• I removed all parts asking for comments and critiques on your coding approach (off-topic) – schroeder Jan 22 '18 at 13:51
  • Well for example, when i tried to download and unpack the files directly from the vbs script, the same second i saved the code it got instantly deleted by my AV and marked it as trojan.downloader. – Anonymous Jan 22 '18 at 13:53
  • The main thing was that I was very curious whether it was that easy to achieve RCE with persistence without raising any suspison, not that I am some kind of "hacking" guru that beat the system and now i want to brag about it. – Anonymous Jan 22 '18 at 13:56

I think your issue is about the concept behind malware. A malware is a software that does more than you expect it to do. Or a software that does what you don't want it to do.

If I make a piece of software that deletes everything on my computer, it's not a malware, it's legit, I want that to happen.

If I give it to a friend and tell him : Hey check out this funny little game, he'll come to me (punch me in the face) and ask : why did you send me a malware ?!

So it all depends on the context. You made a piece of software that does legit stuff. What you are trying to achieve will make it or not a malware.

As for your Edit : I'm not an expert about AV but from what i know, they look for patterns. Writing you own malware/virus with only legit code would make it almost indetectable, because you are not using any pattern the AV knows. The point here is you don't use any breach, there is no security exploits. You are not excessing your rights, nor exiting any application scope. You've just created a tool to connect to another computer and to execute command.

i would take the exemple of the recent Meltdown and Spectre exploit. They are very dangerous not because at this time, no AV knows how to detect it, but because Av would likely never know how to detect it, because it is 100% legit code. Because it is 100% legit, there is infinit ways to write an exploit. And so, no patterns would come up.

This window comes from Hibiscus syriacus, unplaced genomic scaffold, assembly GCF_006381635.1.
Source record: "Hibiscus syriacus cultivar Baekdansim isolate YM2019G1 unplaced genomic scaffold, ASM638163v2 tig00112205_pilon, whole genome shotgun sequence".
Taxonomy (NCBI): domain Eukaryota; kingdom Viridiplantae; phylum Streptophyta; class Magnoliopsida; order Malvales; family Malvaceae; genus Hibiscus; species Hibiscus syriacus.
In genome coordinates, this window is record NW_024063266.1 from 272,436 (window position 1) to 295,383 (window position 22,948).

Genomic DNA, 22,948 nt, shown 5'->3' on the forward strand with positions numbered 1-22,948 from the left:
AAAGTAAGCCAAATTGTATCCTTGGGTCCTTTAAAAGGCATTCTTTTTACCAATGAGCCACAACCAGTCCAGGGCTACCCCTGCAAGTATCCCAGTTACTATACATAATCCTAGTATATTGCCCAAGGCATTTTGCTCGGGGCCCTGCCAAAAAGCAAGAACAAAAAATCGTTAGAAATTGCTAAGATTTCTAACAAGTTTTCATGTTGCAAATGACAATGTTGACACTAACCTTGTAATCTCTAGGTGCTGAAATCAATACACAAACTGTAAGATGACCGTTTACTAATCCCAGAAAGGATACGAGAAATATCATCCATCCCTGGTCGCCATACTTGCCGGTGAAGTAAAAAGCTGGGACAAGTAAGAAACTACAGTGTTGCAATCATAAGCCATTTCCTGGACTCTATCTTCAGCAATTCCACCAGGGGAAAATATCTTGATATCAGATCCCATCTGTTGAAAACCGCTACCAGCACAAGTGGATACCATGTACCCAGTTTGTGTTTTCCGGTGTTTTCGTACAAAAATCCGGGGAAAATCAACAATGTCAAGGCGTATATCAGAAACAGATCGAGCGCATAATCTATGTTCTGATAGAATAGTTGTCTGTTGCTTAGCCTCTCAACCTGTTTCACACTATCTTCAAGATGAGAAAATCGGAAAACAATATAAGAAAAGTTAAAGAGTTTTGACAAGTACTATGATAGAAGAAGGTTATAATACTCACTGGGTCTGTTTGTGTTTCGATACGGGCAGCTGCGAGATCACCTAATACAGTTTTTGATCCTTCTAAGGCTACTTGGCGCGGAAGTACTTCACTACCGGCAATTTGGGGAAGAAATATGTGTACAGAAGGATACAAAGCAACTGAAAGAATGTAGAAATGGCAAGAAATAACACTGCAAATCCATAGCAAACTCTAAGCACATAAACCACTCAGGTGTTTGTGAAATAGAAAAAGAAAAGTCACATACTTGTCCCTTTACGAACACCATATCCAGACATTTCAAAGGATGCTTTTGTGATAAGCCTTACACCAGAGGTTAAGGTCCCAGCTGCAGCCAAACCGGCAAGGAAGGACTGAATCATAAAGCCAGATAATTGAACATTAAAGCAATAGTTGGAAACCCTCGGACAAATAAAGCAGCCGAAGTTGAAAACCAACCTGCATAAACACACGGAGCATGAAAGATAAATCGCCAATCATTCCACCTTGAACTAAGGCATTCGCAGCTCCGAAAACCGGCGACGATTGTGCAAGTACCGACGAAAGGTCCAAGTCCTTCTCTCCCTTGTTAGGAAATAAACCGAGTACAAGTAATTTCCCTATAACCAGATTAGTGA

Short answer: yes it is that easy, but it is not a surprise, either.

What makes malware dangerous is not what it does, but how it does it. Opening files, writing files, downloading things, opening network connections. A video game does all those things. None of them is inherently "bad".

Your "malware" has several non-malware points that allows it to evade AV detection:

  • it's a pure binary that can be identified in the task manager
  • it leaves a lot of artefacts around
  • a directly connected shell

A manual inspection will turn these things up, and some of those things will even be logged. It's not "stealthy". Stealthy code is what AV tends to look for (like your trojan horse incident).

That's why ransomware hit so hard when it arrived. It didn't need to be stealthy or even clever.

What you need, in your case, is something to analyse behaviour. Should Powershell be doing these things? Is the code signed? Is netcat a valid binary to run? Behaviour analysis looks at the context of innocuous actions to determine if it should be classified as malicious.

So, no, no one is surprised that AV didn't catch these things. But, it's not designed to.